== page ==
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  • Ordinary Affects

    Author(s):
    Pages: 144
    Sales/Territorial Rights: World
  • Cloth: $74.95 - In Stock
    978-0-8223-4088-1
  • Paperback: $21.95 - In Stock
    978-0-8223-4107-9
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  • Acknowledgments ix

    Ordinary Affects 1

    References 131

  • Ordinary Affects is a contribution to the study of the cultural life of feeling and a theorization of the everyday. . . . Ordinary Affects offers a collection of stories and meditations that speak to such experience and attention, data from everyday existence, as it is lived, that would evade more systemic analysis.”

    Ordinary Affects transfigures the most banal practices and objects by juxtaposing them to cast new constellations. Stewart’s ability to produce moments of illuminating tension through the careful arrangement of her fieldnotes may not express a single argument nor offer a definitive judgment on American life in the new millennium, but it does produce both shock and reflection in the reader. And somewhere between the thick description of the fieldnote and the flow of the poetic line, she wakes us up – again and again – to the realization that in order to even begin understanding what’s going on, we must first simply take notice.”

    “Kathleen Stewart observes and lays out scenarios in a frank if fragmentary way, and what emerges is a study that is autobiographical and ordinary, yet also compellingly edgy—as lyrical prose and as unflinching critique in an age of new media.”

    “Stewart’s pedagogy is deep and performative. As you read the book you become more and more alert to your surroundings. Your skin begins to prickle with the apprehensions of the lives of others, of resonances of care and indiff erence, of anxiety and ease.”

    Ordinary Affects works superbly as a challenge to prevailing norms of social and cultural research and as an effective call to surface, to the mundane, and the ordinary. . . . At their best, [these vignettes] are as fascinating as a short story by Raymond Carver, though they show an intellectual lineage with figures like Walter Benjamin, Michel Leiris, and Michael Taussig .”

    “In this short, insightful book, Kathleen Stewart probes a dizzying range of scenes and structures of ordinary life in America. With keen ethnographic attention to American cultural detail, Stewart exposes the multilayered forces, surges, blockages, and intensities that shape and invent the affective texture of, and complex public feelings pervading, disparate but familiar places and vehicles of the American dreamscape: supermarkets, cars, malls, highways, subdivisions, small towns, motels, railroads, and so on. . . . Stewart contributes great insight for revising theoretical and methodological approaches to ordinary life and culture and, in so doing, provides an overdue and important entry on the meaning and uses of affect for anthropology. The appearance of Ordinary Affects augurs well for new and productive forms of ethnographic inquiry and cultural study.”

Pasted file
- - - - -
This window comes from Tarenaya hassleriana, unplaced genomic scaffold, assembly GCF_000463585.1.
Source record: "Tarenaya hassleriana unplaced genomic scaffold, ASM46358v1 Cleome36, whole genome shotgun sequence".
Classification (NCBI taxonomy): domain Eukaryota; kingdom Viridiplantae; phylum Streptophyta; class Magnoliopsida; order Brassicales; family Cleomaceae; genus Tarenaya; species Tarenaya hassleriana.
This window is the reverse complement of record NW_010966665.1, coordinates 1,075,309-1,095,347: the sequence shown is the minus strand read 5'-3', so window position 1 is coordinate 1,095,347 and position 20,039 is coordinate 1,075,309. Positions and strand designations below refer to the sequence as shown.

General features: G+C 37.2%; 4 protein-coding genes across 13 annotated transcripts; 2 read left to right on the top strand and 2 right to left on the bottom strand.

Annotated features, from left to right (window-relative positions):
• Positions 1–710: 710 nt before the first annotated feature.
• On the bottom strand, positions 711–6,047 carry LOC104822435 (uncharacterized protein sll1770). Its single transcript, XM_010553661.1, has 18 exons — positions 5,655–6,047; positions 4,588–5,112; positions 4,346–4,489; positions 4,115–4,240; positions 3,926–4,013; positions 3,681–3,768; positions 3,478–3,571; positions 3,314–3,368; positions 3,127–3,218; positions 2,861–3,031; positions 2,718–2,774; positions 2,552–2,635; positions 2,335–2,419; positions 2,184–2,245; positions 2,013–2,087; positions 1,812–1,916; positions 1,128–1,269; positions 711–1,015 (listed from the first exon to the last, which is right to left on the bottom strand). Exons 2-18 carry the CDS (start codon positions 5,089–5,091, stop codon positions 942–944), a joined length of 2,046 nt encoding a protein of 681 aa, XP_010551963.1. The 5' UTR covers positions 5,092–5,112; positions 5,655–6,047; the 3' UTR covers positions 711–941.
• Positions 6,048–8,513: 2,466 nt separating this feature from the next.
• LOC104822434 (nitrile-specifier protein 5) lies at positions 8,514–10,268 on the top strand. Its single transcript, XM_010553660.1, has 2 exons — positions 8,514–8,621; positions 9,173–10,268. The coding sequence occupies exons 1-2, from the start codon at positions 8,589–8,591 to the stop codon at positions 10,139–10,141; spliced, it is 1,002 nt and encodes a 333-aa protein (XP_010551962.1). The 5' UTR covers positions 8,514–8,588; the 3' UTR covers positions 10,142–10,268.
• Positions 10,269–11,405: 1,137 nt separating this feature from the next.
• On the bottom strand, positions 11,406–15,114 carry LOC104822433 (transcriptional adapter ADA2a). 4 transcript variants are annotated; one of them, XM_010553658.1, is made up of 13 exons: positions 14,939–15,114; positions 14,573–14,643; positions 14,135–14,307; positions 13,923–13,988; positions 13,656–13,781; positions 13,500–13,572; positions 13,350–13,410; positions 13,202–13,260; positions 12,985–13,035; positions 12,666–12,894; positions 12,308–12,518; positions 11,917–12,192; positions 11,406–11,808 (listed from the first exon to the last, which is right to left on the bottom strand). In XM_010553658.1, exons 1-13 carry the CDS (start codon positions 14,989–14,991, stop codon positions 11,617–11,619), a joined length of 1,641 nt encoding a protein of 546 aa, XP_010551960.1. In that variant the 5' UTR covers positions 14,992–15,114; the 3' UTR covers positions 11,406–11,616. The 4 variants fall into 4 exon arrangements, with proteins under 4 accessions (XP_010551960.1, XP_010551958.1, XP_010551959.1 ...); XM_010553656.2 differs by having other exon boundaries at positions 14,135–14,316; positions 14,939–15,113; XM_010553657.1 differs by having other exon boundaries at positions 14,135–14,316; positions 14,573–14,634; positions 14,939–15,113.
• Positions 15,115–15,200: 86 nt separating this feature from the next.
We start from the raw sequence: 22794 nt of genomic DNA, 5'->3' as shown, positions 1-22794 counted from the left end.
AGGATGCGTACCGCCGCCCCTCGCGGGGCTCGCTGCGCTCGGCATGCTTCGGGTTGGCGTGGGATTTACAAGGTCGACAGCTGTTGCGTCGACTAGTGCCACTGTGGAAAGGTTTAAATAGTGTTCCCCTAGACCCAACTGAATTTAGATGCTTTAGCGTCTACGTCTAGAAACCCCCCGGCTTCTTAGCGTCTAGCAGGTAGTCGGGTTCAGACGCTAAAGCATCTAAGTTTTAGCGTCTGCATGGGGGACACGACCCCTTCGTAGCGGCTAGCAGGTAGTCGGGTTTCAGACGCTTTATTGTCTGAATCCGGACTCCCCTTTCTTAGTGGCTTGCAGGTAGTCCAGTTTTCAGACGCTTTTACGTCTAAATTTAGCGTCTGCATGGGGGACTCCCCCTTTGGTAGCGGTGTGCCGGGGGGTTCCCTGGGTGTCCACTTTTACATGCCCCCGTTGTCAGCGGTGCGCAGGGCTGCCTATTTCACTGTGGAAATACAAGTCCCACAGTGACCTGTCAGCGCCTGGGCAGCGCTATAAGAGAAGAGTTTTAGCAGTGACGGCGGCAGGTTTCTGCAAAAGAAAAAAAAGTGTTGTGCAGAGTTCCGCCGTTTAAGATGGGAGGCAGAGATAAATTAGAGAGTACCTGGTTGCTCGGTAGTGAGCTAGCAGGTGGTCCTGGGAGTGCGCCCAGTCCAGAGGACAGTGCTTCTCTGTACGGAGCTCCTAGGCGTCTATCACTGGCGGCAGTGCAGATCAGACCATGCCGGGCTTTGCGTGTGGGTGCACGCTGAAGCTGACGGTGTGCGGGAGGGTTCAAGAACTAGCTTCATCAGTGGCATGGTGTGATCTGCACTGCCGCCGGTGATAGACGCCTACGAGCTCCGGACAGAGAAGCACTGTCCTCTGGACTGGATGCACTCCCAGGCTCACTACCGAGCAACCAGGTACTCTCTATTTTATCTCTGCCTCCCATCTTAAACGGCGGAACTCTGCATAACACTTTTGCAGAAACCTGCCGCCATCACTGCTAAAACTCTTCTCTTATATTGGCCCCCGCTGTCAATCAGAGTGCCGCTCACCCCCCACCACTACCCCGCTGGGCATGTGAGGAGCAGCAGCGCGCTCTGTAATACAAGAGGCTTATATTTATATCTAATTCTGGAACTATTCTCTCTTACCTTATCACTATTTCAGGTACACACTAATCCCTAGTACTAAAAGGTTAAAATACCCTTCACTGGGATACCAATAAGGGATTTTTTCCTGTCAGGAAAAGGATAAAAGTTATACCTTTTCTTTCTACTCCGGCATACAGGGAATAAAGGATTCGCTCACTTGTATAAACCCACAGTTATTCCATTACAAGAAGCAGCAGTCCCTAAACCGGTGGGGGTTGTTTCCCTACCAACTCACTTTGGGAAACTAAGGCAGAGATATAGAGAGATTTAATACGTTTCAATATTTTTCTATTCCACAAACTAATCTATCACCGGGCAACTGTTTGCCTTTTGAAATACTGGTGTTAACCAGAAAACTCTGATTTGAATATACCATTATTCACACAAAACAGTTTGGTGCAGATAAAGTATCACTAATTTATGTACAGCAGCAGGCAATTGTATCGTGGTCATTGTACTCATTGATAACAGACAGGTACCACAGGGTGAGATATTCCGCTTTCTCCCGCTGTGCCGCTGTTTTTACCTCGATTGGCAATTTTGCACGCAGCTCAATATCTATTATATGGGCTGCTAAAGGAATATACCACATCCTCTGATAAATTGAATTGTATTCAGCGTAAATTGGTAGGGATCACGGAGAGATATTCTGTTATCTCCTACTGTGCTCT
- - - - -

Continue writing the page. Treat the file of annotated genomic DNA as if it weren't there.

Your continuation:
“Rather than simply theorizing about cultural poesis, Stewart performs it. . . . Stewart is a gifted storyteller. Her tales are written in the third person, which alienates the author from herself, creating the requisite critical distance rigorous academic scholarship requires. Equally important, however, this narrative format casts readers in the role of affective ethnographer to Stewart’s extraordinarily ordinary stories, awakening us from the stupor induced by far too much torpid academic prose and engendering a new form of critical intimacy.”

    “Stewart’s ethnographer’s eye and attention to concrete, lived experience give us an extraordinarily vivid portrayal of America at the end of the twentieth century/dawn of the twenty-first. . . . The power of Ordinary Affects is simply this: it asks us to attend to our own networks, to linger on these moments of tension and communion rather than assimilating them quickly into our own personal, private narratives.”

    “This is hardly conventional ethnography. It pushes ethnography to the brink and beyond, scoring high in poetics and resonant voice. Ordinary Affects is to ethnography what slow food is to American cuisine. Savor it.”

    Reviews

  • Ordinary Affects is a contribution to the study of the cultural life of feeling and a theorization of the everyday. . . . Ordinary Affects offers a collection of stories and meditations that speak to such experience and attention, data from everyday existence, as it is lived, that would evade more systemic analysis.”

    Ordinary Affects transfigures the most banal practices and objects by juxtaposing them to cast new constellations. Stewart’s ability to produce moments of illuminating tension through the careful arrangement of her fieldnotes may not express a single argument nor offer a definitive judgment on American life in the new millennium, but it does produce both shock and reflection in the reader. And somewhere between the thick description of the fieldnote and the flow of the poetic line, she wakes us up – again and again – to the realization that in order to even begin understanding what’s going on, we must first simply take notice.”

    “Kathleen Stewart observes and lays out scenarios in a frank if fragmentary way, and what emerges is a study that is autobiographical and ordinary, yet also compellingly edgy—as lyrical prose and as unflinching critique in an age of new media.”

    “Stewart’s pedagogy is deep and performative. As you read the book you become more and more alert to your surroundings. Your skin begins to prickle with the apprehensions of the lives of others, of resonances of care and indiff erence, of anxiety and ease.”

    Ordinary Affects works superbly as a challenge to prevailing norms of social and cultural research and as an effective call to surface, to the mundane, and the ordinary. . . . At their best, [these vignettes] are as fascinating as a short story by Raymond Carver, though they show an intellectual lineage with figures like Walter Benjamin, Michel Leiris, and Michael Taussig .”